# Linear & time invariant

#### sharanbr

Joined Apr 13, 2009
81
Hello All,

I would like to know if negative feedback amplifiers are considered as linear systems?

I have another question but that is more related to linear systems ...

For a system to be linear, is it necessary that all the components of the systems themselves need to be linear by nature?
For example, an amplifier has feedback gain path, error detection and then integrator.
If an amplifier is linear then does it mean that all of the above necessarily need to be linear in nature?

#### Alec_t

Joined Sep 17, 2013
10,367
An amplifier with purely resistive negative feedback would generally be linear, but over a limited input amplitude and frequency range only.
In principle it should be possible IMO to make an amplifier with a linear response, under a limited set of conditions (e.g. for a specific frequency), even if one or more system components were non-linear. This would require compensating non-linearity elsewhere in the system and might be far from easy.

#### WBahn

Joined Mar 31, 2012
24,695
First, we need to decide what it means to be linear. Aside from the mathematical definition, we have to acknowledge that virtually nothing in the real world is perfectly linear, so it's really a question of whether a system can be "linear enough" for a given application.

It certainly helps if all of the components are linear, but if they aren't then the nonlinearities have to be compensated for with other nonlinearities. This is not easy without using feedback. However, with feedback, many nonlinearities can be made to go away, at least enough for the overall system to be acceptably linear.

#### sharanbr

Joined Apr 13, 2009
81
An amplifier with purely resistive negative feedback would generally be linear, but over a limited input amplitude and frequency range only.
In principle it should be possible IMO to make an amplifier with a linear response, under a limited set of conditions (e.g. for a specific frequency), even if one or more system components were non-linear. This would require compensating non-linearity elsewhere in the system and might be far from easy.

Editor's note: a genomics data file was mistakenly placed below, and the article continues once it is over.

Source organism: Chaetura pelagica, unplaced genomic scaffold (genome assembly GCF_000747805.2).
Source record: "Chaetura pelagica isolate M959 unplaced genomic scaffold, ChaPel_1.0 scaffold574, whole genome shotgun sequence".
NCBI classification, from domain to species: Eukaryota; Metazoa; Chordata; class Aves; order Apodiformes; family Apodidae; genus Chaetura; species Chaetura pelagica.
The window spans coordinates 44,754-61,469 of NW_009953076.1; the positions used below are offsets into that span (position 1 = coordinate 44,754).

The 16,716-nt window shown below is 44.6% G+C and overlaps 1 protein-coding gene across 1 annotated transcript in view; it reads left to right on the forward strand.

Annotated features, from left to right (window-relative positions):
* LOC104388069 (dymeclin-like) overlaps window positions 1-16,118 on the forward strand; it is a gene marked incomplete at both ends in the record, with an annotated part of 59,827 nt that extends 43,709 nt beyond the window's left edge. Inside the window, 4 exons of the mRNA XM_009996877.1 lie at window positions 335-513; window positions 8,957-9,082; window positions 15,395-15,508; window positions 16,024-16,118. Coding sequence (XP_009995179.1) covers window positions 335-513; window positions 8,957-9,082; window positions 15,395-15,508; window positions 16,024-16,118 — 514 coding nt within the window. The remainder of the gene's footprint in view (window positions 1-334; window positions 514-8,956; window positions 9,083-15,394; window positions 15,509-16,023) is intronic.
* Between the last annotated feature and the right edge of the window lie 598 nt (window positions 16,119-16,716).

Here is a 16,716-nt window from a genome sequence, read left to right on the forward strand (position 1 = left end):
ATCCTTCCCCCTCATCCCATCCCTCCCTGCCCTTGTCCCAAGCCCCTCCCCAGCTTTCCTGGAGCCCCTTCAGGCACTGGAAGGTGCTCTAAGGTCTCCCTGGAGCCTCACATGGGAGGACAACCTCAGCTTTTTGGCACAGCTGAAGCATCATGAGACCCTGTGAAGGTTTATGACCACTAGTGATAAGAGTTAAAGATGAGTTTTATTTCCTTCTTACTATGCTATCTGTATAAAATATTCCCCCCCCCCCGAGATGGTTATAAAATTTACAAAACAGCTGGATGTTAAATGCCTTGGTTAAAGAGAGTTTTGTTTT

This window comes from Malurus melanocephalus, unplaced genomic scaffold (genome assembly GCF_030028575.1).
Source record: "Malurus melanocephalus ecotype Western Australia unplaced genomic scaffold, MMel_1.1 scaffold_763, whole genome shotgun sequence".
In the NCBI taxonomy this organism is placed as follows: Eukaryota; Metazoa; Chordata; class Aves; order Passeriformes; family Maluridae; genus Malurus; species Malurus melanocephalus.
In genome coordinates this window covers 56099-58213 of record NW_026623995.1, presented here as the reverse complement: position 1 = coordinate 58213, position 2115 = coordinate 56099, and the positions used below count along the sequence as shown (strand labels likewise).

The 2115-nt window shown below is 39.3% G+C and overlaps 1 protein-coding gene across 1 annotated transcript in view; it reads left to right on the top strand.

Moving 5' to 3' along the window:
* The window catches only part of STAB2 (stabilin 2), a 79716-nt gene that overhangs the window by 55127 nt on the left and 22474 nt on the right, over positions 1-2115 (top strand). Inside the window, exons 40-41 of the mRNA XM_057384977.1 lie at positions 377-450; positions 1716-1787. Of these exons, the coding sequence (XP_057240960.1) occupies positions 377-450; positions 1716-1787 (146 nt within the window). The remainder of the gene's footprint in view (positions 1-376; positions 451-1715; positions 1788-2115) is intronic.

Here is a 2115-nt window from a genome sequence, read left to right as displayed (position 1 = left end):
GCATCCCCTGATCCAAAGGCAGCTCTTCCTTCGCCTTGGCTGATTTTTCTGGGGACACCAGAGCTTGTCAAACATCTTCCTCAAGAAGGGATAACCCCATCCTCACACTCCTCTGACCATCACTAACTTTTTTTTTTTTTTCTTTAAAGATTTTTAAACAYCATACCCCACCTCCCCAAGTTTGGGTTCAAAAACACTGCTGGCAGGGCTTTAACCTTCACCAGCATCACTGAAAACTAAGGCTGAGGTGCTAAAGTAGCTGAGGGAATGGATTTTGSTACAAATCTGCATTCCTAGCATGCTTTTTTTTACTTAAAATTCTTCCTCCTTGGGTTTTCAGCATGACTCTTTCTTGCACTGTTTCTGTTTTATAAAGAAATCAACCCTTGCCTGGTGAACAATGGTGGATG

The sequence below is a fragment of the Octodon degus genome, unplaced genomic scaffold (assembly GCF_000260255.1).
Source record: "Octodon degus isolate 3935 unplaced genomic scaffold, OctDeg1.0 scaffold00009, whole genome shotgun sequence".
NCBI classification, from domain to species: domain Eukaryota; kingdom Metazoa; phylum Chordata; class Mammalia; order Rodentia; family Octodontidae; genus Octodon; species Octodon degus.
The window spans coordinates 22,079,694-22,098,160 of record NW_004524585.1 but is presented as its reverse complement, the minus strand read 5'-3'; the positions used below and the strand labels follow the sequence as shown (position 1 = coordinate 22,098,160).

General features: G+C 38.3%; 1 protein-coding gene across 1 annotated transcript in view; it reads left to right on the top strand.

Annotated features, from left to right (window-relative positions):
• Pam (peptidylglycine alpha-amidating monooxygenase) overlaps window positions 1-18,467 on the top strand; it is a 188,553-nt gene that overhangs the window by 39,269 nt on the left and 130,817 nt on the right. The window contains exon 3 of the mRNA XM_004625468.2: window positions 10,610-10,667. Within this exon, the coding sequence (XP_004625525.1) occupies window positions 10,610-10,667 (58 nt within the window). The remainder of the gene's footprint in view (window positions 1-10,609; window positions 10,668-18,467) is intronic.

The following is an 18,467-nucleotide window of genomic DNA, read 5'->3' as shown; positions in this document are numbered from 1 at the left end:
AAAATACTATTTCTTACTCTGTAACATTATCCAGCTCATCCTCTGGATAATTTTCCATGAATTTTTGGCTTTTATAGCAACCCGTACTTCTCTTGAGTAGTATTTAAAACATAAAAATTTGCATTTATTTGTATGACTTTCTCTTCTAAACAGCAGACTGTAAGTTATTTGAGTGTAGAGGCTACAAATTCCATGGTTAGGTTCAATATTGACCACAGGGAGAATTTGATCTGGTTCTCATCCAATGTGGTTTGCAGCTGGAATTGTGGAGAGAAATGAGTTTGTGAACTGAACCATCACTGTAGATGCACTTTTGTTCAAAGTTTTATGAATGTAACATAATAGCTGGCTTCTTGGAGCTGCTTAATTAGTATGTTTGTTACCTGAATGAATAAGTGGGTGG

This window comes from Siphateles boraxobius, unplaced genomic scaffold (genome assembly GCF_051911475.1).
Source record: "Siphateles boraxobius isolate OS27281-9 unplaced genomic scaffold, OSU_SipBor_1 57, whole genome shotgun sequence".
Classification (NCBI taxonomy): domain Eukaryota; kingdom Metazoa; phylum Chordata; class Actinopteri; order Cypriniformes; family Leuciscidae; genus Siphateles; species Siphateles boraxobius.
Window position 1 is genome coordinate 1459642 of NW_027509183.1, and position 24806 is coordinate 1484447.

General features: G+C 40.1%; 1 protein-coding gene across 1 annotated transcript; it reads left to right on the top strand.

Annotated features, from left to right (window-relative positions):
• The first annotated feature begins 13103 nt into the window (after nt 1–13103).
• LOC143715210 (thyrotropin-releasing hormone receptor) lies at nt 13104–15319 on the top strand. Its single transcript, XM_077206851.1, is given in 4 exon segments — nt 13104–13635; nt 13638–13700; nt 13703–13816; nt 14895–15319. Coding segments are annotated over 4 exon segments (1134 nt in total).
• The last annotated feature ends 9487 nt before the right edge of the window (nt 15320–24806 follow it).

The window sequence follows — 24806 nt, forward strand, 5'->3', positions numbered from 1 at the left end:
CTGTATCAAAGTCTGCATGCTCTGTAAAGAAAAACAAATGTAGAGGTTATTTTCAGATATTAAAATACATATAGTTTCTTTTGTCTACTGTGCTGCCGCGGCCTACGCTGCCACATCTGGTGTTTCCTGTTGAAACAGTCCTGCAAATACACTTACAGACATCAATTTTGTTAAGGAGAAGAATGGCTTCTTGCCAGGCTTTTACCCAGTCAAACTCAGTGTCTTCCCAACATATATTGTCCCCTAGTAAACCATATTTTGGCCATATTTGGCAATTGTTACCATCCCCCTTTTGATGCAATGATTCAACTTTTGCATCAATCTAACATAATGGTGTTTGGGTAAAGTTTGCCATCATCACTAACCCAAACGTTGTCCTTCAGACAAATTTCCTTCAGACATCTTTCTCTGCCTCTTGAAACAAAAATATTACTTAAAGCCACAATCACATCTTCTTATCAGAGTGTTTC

thanks ...

#### sharanbr

Joined Apr 13, 2009
81
First, we need to decide what it means to be linear. Aside from the mathematical definition, we have to acknowledge that virtually nothing in the real world is perfectly linear, so it's really a question of whether a system can be "linear enough" for a given application.

It certainly helps if all of the components are linear, but if they aren't then the nonlinearities have to be compensated for with other nonlinearities. This is not easy without using feedback. However, with feedback, many nonlinearities can be made to go away, at least enough for the overall system to be acceptably linear.
Dear Bahn,

My question arises due to the fact that fundamental analysis of negative feedback amplifier involves step and sinusoidal input and then analysis the output with the basic assumption that such a system is linear and time invariant ...

#### #12

Joined Nov 30, 2010
18,076
Dear Bahn,
My question arises due to the fact that fundamental analysis of negative feedback amplifier involves step and sinusoidal input and then analysis the output with the basic assumption that such a system is linear and time invariant ...
That's a good starting assumption, the first step, the first model in your mind and your math. In the real world, we assume correct results first, then examine how close to perfect they are. (I think) An analog amplifier always has non-linear components, but the ratio of maximum available voltage gain to the voltage gain actually used, results in a number which describes the worst case error. Using operational amplifiers with gain numbers in the millions of volts per volt results in distortion rates that are best described as tens of decibels below the voltage of the signal output.